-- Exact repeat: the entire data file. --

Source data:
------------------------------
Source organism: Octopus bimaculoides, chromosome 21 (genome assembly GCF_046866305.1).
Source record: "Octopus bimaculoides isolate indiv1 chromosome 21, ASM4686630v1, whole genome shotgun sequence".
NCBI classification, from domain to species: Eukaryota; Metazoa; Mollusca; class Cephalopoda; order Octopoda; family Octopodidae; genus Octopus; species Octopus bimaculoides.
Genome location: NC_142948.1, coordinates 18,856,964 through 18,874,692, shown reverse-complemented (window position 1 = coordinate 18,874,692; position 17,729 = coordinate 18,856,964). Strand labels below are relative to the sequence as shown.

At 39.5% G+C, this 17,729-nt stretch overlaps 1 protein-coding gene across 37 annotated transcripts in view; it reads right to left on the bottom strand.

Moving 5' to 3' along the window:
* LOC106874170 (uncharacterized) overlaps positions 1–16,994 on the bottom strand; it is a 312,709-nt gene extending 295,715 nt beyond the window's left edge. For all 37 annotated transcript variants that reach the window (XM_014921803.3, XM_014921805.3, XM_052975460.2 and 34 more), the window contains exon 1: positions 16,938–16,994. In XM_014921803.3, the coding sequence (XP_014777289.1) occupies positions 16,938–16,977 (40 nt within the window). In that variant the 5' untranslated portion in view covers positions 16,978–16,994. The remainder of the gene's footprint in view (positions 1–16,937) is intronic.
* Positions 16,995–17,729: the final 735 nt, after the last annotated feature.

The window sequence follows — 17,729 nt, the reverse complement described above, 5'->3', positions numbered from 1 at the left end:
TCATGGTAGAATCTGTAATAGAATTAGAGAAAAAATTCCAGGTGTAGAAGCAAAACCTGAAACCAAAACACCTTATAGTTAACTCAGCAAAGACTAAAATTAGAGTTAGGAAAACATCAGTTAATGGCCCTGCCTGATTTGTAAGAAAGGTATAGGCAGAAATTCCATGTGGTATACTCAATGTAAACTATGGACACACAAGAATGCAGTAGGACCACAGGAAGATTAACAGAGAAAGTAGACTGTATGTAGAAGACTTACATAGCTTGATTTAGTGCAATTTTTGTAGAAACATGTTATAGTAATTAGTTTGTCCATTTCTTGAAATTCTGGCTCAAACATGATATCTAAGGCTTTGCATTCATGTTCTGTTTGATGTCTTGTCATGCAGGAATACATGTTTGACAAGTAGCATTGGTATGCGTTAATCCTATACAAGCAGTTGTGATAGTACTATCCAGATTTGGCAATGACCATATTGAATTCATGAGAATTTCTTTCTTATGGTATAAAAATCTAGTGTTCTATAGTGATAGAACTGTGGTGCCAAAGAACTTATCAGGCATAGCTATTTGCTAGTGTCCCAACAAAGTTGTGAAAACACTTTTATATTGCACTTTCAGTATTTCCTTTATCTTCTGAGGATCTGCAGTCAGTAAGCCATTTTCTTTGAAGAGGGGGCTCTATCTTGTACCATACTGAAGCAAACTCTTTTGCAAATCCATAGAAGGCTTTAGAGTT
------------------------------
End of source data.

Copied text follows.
Source organism: Octopus bimaculoides, chromosome 21 (genome assembly GCF_046866305.1).
Source record: "Octopus bimaculoides isolate indiv1 chromosome 21, ASM4686630v1, whole genome shotgun sequence".
NCBI classification, from domain to species: Eukaryota; Metazoa; Mollusca; class Cephalopoda; order Octopoda; family Octopodidae; genus Octopus; species Octopus bimaculoides.
Genome location: NC_142948.1, coordinates 18,856,964 through 18,874,692, shown reverse-complemented (window position 1 = coordinate 18,874,692; position 17,729 = coordinate 18,856,964). Strand labels below are relative to the sequence as shown.

At 39.5% G+C, this 17,729-nt stretch overlaps 1 protein-coding gene across 37 annotated transcripts in view; it reads right to left on the bottom strand.

Moving 5' to 3' along the window:
* LOC106874170 (uncharacterized) overlaps positions 1–16,994 on the bottom strand; it is a 312,709-nt gene extending 295,715 nt beyond the window's left edge. For all 37 annotated transcript variants that reach the window (XM_014921803.3, XM_014921805.3, XM_052975460.2 and 34 more), the window contains exon 1: positions 16,938–16,994. In XM_014921803.3, the coding sequence (XP_014777289.1) occupies positions 16,938–16,977 (40 nt within the window). In that variant the 5' untranslated portion in view covers positions 16,978–16,994. The remainder of the gene's footprint in view (positions 1–16,937) is intronic.
* Positions 16,995–17,729: the final 735 nt, after the last annotated feature.

The window sequence follows — 17,729 nt, the reverse complement described above, 5'->3', positions numbered from 1 at the left end:
TCATGGTAGAATCTGTAATAGAATTAGAGAAAAAATTCCAGGTGTAGAAGCAAAACCTGAAACCAAAACACCTTATAGTTAACTCAGCAAAGACTAAAATTAGAGTTAGGAAAACATCAGTTAATGGCCCTGCCTGATTTGTAAGAAAGGTATAGGCAGAAATTCCATGTGGTATACTCAATGTAAACTATGGACACACAAGAATGCAGTAGGACCACAGGAAGATTAACAGAGAAAGTAGACTGTATGTAGAAGACTTACATAGCTTGATTTAGTGCAATTTTTGTAGAAACATGTTATAGTAATTAGTTTGTCCATTTCTTGAAATTCTGGCTCAAACATGATATCTAAGGCTTTGCATTCATGTTCTGTTTGATGTCTTGTCATGCAGGAATACATGTTTGACAAGTAGCATTGGTATGCGTTAATCCTATACAAGCAGTTGTGATAGTACTATCCAGATTTGGCAATGACCATATTGAATTCATGAGAATTTCTTTCTTATGGTATAAAAATCTAGTGTTCTATAGTGATAGAACTGTGGTGCCAAAGAACTTATCAGGCATAGCTATTTGCTAGTGTCCCAACAAAGTTGTGAAAACACTTTTATATTGCACTTTCAGTATTTCCTTTATCTTCTGAGGATCTGCAGTCAGTAAGCCATTTTCTTTGAAGAGGGGGCTCTATCTTGTACCATACTGAAGCAAACTCTTTTGCAAATCCATAGAAGGCTTTAGAGTT